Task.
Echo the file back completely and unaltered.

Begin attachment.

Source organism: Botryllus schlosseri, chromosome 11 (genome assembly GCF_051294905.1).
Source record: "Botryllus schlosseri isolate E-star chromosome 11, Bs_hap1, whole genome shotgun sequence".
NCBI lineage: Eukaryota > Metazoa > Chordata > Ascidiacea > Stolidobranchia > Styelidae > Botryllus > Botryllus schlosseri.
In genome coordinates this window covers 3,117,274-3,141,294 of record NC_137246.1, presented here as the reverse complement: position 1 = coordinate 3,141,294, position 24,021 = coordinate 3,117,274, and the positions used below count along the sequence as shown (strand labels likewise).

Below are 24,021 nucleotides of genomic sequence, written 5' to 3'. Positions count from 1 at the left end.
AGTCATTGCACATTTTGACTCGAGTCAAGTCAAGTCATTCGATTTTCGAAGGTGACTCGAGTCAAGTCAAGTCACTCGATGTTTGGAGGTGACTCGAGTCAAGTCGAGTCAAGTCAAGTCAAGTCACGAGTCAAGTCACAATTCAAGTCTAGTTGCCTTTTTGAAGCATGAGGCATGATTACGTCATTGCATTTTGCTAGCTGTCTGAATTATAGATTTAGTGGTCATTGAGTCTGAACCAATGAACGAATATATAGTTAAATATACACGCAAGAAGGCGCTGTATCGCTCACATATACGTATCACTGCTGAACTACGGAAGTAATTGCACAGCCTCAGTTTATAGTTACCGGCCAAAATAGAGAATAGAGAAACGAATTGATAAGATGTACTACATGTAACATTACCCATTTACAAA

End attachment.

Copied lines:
Source organism: Botryllus schlosseri, chromosome 11 (genome assembly GCF_051294905.1).
Source record: "Botryllus schlosseri isolate E-star chromosome 11, Bs_hap1, whole genome shotgun sequence".
NCBI lineage: Eukaryota > Metazoa > Chordata > Ascidiacea > Stolidobranchia > Styelidae > Botryllus > Botryllus schlosseri.
In genome coordinates this window covers 3,117,274-3,141,294 of record NC_137246.1, presented here as the reverse complement: position 1 = coordinate 3,141,294, position 24,021 = coordinate 3,117,274, and the positions used below count along the sequence as shown (strand labels likewise).

Below are 24,021 nucleotides of genomic sequence, written 5' to 3'. Positions count from 1 at the left end.
AGTCATTGCACATTTTGACTCGAGTCAAGTCAAGTCATTCGATTTTCGAAGGTGACTCGAGTCAAGTCAAGTCACTCGATGTTTGGAGGTGACTCGAGTCAAGTCGAGTCAAGTCAAGTCAAGTCACGAGTCAAGTCACAATTCAAGTCTAGTTGCCTTTTTGAAGCATGAGGCATGATTACGTCATTGCATTTTGCTAGCTGTCTGAATTATAGATTTAGTGGTCATTGAGTCTGAACCAATGAACGAATATATAGTTAAATATACACGCAAGAAGGCGCTGTATCGCTCACATATACGTATCACTGCTGAACTACGGAAGTAATTGCACAGCCTCAGTTTATAGTTACCGGCCAAAATAGAGAATAGAGAAACGAATTGATAAGATGTACTACATGTAACATTACCCATTTACAAA